Philip Rahv, Partisan Review
July 1949, pp. 743-9
Philip Rahv (1908-74), Russian-born American critic and editor of Partisan Review, was Professor of English at Brandeis University in Boston and author of Image and Idea (1957).
George Orwell has been able to maintain an exceptional position among the writers of our time seriously concerned with political problems. His work has grown in importance and relevance through the years, evincing a steadiness of purpose and uncommon qualities of character and integrity that set it quite apart from the typical products of the radical consciousness in this period of rout and retreat. A genuine humanist in his commitments, a friend, that is, not merely of mankind but of man (man as he is, not denatured by ideological abstractions), Orwell has gone through the school of the revolutionary movement without taking over its snappishly doctrinaire attitudes. His attachment to the primary traditions of the British empirical mind has apparently rendered him immune to dogmatism. Nor has the release from certitude lately experienced by the more alert radical intellectuals left him in the disoriented state in which many of his contemporaries now find themselves. Above all endowed with a strong sense of reality, he has neither played the prophet in or out of season nor indulged in that wilful and irresponsible theorizing at present so much in vogue in certain radical quarters where it is mistaken for independent thought. It can be said of Orwell that he is the best kind of witness, the most reliable and scrupulous. All the more appalling, then, is the vision not of the remote but of the very close future evoked in his new novel—a vision entirely composed of images of loss, disaster, and unspeakable degradation.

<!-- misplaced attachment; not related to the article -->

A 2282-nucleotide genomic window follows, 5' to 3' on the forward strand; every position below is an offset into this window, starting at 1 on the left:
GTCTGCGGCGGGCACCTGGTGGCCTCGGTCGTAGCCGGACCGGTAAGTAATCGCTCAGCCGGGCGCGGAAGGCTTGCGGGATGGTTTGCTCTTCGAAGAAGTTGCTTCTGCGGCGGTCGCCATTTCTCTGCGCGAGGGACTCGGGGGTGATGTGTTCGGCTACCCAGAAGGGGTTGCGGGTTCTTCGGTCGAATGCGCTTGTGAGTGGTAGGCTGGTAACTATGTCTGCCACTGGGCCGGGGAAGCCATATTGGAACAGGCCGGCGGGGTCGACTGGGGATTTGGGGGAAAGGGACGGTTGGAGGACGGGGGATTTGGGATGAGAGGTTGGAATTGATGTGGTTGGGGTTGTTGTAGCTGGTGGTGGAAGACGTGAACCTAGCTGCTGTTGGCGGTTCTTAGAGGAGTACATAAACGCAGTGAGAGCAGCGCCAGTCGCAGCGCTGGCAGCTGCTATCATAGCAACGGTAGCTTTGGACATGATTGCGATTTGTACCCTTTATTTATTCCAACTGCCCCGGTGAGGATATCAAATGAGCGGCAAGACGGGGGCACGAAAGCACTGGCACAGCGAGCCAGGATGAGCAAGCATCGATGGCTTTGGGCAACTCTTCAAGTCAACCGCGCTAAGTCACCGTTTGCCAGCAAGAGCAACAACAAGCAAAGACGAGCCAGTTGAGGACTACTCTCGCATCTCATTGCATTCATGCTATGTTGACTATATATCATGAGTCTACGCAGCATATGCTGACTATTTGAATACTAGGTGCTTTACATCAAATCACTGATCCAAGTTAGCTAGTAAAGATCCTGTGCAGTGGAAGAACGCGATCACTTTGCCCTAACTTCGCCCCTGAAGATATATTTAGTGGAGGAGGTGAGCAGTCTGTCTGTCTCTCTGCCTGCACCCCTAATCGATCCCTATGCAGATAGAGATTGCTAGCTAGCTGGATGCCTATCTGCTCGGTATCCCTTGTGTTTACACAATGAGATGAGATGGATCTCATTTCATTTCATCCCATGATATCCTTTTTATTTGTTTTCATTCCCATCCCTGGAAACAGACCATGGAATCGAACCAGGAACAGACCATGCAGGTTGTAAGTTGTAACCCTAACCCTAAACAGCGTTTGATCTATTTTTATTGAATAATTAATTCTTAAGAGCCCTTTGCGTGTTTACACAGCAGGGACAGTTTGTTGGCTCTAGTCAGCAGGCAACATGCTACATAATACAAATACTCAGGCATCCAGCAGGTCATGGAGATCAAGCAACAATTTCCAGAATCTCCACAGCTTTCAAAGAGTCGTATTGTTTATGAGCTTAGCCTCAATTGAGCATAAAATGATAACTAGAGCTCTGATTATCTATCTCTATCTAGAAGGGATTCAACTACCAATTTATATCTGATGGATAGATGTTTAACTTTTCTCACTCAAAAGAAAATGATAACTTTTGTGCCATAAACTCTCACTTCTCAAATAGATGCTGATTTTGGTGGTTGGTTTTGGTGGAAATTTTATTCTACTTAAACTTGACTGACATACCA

This is far and away the best of Orwell’s books. As a narrative it has tension and actuality to a terrifying degree; still it will not do to judge it primarily as a literary work of art. Like all Utopian literature, from